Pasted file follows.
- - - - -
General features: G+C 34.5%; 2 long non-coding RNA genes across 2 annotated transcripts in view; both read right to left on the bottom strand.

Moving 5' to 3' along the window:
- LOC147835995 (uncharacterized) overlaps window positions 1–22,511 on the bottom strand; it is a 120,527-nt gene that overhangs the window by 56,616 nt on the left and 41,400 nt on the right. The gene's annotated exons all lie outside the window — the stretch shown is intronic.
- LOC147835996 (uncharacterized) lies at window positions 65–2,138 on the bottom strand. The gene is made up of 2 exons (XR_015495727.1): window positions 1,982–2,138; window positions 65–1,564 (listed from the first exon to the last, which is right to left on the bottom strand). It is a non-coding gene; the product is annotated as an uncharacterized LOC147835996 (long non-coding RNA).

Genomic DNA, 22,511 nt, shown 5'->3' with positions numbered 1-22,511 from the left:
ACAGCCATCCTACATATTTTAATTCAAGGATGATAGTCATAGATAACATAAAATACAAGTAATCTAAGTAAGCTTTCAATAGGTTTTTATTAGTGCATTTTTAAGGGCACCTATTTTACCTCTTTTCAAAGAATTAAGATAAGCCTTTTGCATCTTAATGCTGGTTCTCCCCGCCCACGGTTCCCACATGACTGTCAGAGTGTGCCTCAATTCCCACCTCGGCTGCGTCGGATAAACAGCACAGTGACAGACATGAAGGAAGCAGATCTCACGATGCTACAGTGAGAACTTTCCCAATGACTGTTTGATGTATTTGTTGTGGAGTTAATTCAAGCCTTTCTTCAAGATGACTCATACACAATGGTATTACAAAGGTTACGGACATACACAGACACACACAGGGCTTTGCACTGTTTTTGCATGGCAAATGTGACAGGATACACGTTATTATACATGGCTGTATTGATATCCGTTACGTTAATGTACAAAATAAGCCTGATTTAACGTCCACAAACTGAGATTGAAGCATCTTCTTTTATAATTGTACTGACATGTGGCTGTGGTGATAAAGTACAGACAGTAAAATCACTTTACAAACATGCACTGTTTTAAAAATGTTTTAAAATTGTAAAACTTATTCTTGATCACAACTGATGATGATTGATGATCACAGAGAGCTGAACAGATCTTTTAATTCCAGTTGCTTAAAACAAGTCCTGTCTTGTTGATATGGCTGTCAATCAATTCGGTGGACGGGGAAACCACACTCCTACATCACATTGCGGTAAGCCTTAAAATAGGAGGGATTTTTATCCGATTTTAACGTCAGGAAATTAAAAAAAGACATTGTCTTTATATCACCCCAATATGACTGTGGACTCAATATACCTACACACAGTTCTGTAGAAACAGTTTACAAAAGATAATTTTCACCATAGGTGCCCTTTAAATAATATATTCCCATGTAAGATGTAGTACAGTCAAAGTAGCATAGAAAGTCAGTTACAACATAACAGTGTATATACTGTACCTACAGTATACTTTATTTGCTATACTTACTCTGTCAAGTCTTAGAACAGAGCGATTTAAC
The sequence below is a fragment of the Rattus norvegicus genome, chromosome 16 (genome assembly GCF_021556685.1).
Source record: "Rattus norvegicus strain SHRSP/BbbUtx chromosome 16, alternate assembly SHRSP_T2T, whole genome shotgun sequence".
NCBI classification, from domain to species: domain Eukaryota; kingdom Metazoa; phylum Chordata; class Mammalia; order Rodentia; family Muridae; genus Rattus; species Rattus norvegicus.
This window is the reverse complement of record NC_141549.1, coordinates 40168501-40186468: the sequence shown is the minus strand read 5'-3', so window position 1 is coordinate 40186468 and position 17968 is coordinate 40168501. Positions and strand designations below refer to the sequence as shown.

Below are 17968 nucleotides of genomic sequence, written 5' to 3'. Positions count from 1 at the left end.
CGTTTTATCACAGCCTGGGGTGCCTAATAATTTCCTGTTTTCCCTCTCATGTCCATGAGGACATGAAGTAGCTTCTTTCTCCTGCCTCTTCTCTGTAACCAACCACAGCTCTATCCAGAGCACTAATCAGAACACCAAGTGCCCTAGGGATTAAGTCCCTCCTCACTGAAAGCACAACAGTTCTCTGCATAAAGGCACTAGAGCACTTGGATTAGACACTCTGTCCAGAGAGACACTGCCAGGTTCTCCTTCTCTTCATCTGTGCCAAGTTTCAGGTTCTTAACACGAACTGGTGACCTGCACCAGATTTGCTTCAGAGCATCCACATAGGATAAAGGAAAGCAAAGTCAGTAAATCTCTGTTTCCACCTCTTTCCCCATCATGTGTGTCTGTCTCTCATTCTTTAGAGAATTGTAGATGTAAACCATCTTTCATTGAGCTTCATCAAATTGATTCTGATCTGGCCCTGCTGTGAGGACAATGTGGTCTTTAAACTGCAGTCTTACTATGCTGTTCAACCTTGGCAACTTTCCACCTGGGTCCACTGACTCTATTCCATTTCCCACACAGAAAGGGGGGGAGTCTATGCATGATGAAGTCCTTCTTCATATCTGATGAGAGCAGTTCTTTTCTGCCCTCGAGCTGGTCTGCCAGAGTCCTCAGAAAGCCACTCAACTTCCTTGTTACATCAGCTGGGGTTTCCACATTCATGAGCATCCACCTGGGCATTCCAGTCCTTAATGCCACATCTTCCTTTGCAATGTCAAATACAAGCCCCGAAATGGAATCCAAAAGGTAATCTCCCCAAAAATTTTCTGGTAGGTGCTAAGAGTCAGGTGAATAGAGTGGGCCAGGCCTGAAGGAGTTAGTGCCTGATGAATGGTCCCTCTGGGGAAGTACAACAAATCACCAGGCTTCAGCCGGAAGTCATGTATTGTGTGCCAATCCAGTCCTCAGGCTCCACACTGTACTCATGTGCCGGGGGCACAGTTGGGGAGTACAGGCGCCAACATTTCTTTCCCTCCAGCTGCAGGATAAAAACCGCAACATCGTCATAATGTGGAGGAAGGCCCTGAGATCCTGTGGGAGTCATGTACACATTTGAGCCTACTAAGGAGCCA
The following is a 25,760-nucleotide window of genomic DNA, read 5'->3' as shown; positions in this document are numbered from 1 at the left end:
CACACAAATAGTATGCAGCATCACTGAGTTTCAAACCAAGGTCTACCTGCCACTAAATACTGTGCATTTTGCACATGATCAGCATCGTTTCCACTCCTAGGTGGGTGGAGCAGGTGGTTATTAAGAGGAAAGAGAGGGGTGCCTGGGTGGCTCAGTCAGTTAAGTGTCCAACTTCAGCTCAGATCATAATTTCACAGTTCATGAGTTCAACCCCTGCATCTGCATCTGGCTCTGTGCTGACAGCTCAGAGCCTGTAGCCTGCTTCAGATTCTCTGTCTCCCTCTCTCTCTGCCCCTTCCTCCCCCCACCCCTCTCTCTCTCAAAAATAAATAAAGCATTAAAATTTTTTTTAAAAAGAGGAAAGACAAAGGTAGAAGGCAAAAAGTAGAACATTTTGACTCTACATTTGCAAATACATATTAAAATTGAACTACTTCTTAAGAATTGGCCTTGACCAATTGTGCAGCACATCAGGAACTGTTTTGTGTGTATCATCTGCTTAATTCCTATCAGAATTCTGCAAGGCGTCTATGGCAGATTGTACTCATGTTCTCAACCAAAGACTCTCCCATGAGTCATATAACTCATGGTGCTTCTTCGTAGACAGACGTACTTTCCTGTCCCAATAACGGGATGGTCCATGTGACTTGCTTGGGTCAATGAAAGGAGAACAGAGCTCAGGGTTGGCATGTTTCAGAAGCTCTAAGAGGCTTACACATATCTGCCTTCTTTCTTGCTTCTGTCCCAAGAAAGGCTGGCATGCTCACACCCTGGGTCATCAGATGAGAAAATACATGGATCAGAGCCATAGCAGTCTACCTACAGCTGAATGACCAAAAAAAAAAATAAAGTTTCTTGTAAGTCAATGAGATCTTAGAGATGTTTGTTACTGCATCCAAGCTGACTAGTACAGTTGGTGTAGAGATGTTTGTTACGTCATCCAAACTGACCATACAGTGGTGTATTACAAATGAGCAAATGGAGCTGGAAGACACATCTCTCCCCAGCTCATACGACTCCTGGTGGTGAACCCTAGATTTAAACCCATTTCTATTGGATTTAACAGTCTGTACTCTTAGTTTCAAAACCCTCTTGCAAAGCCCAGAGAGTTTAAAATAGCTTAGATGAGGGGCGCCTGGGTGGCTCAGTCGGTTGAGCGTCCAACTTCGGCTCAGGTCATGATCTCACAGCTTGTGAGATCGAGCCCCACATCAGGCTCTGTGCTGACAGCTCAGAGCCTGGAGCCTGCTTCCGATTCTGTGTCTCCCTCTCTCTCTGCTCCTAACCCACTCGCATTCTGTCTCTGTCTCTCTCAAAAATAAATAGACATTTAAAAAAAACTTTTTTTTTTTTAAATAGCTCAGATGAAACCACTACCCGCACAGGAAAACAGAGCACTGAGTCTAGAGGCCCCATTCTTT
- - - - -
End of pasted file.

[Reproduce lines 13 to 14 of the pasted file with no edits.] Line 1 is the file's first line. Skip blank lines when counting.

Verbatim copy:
The following is a 25,760-nucleotide window of genomic DNA, read 5'->3' as shown; positions in this document are numbered from 1 at the left end:
CACACAAATAGTATGCAGCATCACTGAGTTTCAAACCAAGGTCTACCTGCCACTAAATACTGTGCATTTTGCACATGATCAGCATCGTTTCCACTCCTAGGTGGGTGGAGCAGGTGGTTATTAAGAGGAAAGAGAGGGGTGCCTGGGTGGCTCAGTCAGTTAAGTGTCCAACTTCAGCTCAGATCATAATTTCACAGTTCATGAGTTCAACCCCTGCATCTGCATCTGGCTCTGTGCTGACAGCTCAGAGCCTGTAGCCTGCTTCAGATTCTCTGTCTCCCTCTCTCTCTGCCCCTTCCTCCCCCCACCCCTCTCTCTCTCAAAAATAAATAAAGCATTAAAATTTTTTTTAAAAAGAGGAAAGACAAAGGTAGAAGGCAAAAAGTAGAACATTTTGACTCTACATTTGCAAATACATATTAAAATTGAACTACTTCTTAAGAATTGGCCTTGACCAATTGTGCAGCACATCAGGAACTGTTTTGTGTGTATCATCTGCTTAATTCCTATCAGAATTCTGCAAGGCGTCTATGGCAGATTGTACTCATGTTCTCAACCAAAGACTCTCCCATGAGTCATATAACTCATGGTGCTTCTTCGTAGACAGACGTACTTTCCTGTCCCAATAACGGGATGGTCCATGTGACTTGCTTGGGTCAATGAAAGGAGAACAGAGCTCAGGGTTGGCATGTTTCAGAAGCTCTAAGAGGCTTACACATATCTGCCTTCTTTCTTGCTTCTGTCCCAAGAAAGGCTGGCATGCTCACACCCTGGGTCATCAGATGAGAAAATACATGGATCAGAGCCATAGCAGTCTACCTACAGCTGAATGACCAAAAAAAAAAATAAAGTTTCTTGTAAGTCAATGAGATCTTAGAGATGTTTGTTACTGCATCCAAGCTGACTAGTACAGTTGGTGTAGAGATGTTTGTTACGTCATCCAAACTGACCATACAGTGGTGTATTACAAATGAGCAAATGGAGCTGGAAGACACATCTCTCCCCAGCTCATACGACTCCTGGTGGTGAACCCTAGATTTAAACCCATTTCTATTGGATTTAACAGTCTGTACTCTTAGTTTCAAAACCCTCTTGCAAAGCCCAGAGAGTTTAAAATAGCTTAGATGAGGGGCGCCTGGGTGGCTCAGTCGGTTGAGCGTCCAACTTCGGCTCAGGTCATGATCTCACAGCTTGTGAGATCGAGCCCCACATCAGGCTCTGTGCTGACAGCTCAGAGCCTGGAGCCTGCTTCCGATTCTGTGTCTCCCTCTCTCTCTGCTCCTAACCCACTCGCATTCTGTCTCTGTCTCTCTCAAAAATAAATAGACATTTAAAAAAAACTTTTTTTTTTTTAAATAGCTCAGATGAAACCACTACCCGCACAGGAAAACAGAGCACTGAGTCTAGAGGCCCCATTCTTT